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oldbaldguy 1 year, 1 month ago

I know CW and he is right. I suspect the interstate commerce clause applies if Kansas made weapons are sold across state lines. Washburn has a good law school.

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Joe Hyde 1 year, 1 month ago

Conservative Republicans must keep the state's gun lovers distracted and diverted by this anti-Obama crap for as long as possible. Because once Bubba feels the pain of the money whippin' conservatives have targeted him for, Bubba gonna get mad. And Obama ain't who Bubba's gonna get mad at, either.

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Lynn731 1 year, 1 month ago

I am on medicare. My primary care physician asked me if I owned guns. I told her it was none of her business. She knows I not only own guns, but carry one most of the time. She told me it was a medicare requirement that she ask, and had I answered yes she showed me a slew of other questions I would have to answer. It was a lot of additional questions, so remember you are not required to answer the first question in the positive even if you do own guns. If you are dumb enough to truthfully answer it in the positive, be ready for medicare to ask you lots of additional questions. Been there, done that.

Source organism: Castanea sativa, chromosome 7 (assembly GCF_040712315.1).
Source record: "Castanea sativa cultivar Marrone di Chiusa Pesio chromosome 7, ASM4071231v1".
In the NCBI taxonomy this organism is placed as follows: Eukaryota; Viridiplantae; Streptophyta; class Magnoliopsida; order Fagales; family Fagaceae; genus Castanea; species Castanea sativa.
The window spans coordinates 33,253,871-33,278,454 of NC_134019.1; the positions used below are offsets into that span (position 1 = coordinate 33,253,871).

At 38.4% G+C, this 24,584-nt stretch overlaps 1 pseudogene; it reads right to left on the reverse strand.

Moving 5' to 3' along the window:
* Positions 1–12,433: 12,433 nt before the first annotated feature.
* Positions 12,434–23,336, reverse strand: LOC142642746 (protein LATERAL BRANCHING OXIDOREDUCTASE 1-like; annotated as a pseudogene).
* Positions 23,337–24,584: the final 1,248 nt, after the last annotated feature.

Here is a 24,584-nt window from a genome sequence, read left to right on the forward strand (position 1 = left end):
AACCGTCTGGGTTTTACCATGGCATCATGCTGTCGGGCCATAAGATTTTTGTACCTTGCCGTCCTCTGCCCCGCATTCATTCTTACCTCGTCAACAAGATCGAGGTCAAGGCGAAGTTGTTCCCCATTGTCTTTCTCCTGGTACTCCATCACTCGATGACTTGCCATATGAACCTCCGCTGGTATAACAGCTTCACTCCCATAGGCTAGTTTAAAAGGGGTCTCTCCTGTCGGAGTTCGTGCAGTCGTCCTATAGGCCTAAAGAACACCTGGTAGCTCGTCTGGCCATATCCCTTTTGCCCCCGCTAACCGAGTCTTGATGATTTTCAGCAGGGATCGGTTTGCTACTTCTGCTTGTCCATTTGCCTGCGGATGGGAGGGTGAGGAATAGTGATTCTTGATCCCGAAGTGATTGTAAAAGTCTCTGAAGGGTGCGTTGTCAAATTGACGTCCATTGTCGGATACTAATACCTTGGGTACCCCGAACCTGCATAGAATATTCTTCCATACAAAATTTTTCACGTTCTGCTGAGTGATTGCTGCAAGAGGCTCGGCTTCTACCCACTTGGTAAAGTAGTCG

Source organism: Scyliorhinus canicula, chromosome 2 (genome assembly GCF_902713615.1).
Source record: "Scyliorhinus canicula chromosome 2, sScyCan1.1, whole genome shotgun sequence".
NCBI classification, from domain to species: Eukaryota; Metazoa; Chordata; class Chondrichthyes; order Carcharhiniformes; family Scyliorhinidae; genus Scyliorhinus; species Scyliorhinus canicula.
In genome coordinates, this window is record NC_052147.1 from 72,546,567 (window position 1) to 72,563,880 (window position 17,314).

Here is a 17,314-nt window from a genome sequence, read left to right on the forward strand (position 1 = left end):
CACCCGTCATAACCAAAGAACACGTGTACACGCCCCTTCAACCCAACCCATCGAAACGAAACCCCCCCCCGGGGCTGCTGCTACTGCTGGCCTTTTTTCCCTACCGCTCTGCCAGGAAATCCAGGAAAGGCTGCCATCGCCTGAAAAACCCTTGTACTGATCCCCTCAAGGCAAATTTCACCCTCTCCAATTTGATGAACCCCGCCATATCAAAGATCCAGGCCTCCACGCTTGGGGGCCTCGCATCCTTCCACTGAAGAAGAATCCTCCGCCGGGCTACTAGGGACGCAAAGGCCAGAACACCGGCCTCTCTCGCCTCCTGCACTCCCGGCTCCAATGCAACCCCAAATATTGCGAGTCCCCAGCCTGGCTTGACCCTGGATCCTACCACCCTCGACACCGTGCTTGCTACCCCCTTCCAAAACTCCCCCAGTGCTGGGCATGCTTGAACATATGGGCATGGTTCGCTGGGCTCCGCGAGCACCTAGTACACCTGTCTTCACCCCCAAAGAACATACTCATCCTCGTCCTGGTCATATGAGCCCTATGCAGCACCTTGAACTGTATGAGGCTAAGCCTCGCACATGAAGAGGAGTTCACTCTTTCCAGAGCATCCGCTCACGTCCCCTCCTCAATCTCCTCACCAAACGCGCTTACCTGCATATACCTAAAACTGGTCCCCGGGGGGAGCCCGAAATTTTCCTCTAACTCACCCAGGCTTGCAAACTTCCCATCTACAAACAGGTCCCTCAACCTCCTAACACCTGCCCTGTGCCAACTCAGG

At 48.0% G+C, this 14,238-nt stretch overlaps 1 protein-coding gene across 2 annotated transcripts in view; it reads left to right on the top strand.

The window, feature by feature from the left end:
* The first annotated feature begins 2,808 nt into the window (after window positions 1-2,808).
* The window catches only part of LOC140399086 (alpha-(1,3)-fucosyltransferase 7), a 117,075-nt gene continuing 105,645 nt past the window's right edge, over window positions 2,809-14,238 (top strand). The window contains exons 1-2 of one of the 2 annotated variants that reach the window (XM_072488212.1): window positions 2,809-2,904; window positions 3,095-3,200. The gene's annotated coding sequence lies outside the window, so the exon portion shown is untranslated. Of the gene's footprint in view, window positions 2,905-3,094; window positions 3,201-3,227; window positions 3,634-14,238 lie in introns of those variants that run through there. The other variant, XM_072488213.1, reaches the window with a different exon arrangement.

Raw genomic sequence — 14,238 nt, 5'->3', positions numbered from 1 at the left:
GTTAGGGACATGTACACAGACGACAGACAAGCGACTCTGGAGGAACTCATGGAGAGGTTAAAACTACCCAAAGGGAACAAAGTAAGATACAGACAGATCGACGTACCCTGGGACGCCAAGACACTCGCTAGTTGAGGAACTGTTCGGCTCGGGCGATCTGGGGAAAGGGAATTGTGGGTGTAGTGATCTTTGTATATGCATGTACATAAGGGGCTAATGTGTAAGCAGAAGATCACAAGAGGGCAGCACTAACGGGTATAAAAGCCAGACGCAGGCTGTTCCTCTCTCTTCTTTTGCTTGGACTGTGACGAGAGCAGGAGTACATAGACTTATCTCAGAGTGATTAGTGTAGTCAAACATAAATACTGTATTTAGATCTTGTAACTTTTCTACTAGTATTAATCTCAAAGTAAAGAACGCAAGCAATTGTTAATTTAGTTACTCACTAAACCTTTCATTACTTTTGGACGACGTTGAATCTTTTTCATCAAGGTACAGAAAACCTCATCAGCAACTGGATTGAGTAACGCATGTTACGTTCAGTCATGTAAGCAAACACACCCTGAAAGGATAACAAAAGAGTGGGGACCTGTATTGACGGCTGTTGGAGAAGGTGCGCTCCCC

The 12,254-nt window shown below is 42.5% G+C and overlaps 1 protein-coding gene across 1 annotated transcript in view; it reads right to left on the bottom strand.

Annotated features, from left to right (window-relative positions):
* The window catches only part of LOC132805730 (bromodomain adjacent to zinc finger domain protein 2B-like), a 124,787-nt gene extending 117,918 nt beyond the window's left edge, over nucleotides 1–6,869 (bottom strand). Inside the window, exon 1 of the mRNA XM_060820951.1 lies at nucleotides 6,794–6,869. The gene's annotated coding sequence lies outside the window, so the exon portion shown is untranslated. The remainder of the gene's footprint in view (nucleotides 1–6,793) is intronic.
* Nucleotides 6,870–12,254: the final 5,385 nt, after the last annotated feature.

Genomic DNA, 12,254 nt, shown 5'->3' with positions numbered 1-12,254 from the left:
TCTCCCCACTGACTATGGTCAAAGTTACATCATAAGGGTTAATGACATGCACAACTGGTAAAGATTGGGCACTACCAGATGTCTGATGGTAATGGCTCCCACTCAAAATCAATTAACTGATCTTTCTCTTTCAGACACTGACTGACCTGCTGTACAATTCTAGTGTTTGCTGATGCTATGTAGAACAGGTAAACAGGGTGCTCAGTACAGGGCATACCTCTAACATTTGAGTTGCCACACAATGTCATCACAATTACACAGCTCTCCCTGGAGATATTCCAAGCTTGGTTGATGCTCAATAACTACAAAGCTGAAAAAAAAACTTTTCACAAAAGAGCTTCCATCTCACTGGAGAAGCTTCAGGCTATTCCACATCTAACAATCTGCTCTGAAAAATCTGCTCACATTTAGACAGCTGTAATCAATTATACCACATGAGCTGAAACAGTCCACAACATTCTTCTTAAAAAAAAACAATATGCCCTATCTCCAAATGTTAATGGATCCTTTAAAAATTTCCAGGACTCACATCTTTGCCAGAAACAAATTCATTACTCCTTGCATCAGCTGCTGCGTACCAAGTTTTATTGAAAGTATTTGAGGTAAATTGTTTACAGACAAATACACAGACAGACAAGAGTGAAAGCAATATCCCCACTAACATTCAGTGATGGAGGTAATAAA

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jafs 1 year, 1 month ago

Well, he's right that the Supremacy Clause doesn't apply to unconstitutional laws. But, the US SC is the body charged with determining that, not the KS legislature.

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inquire 1 year, 1 month ago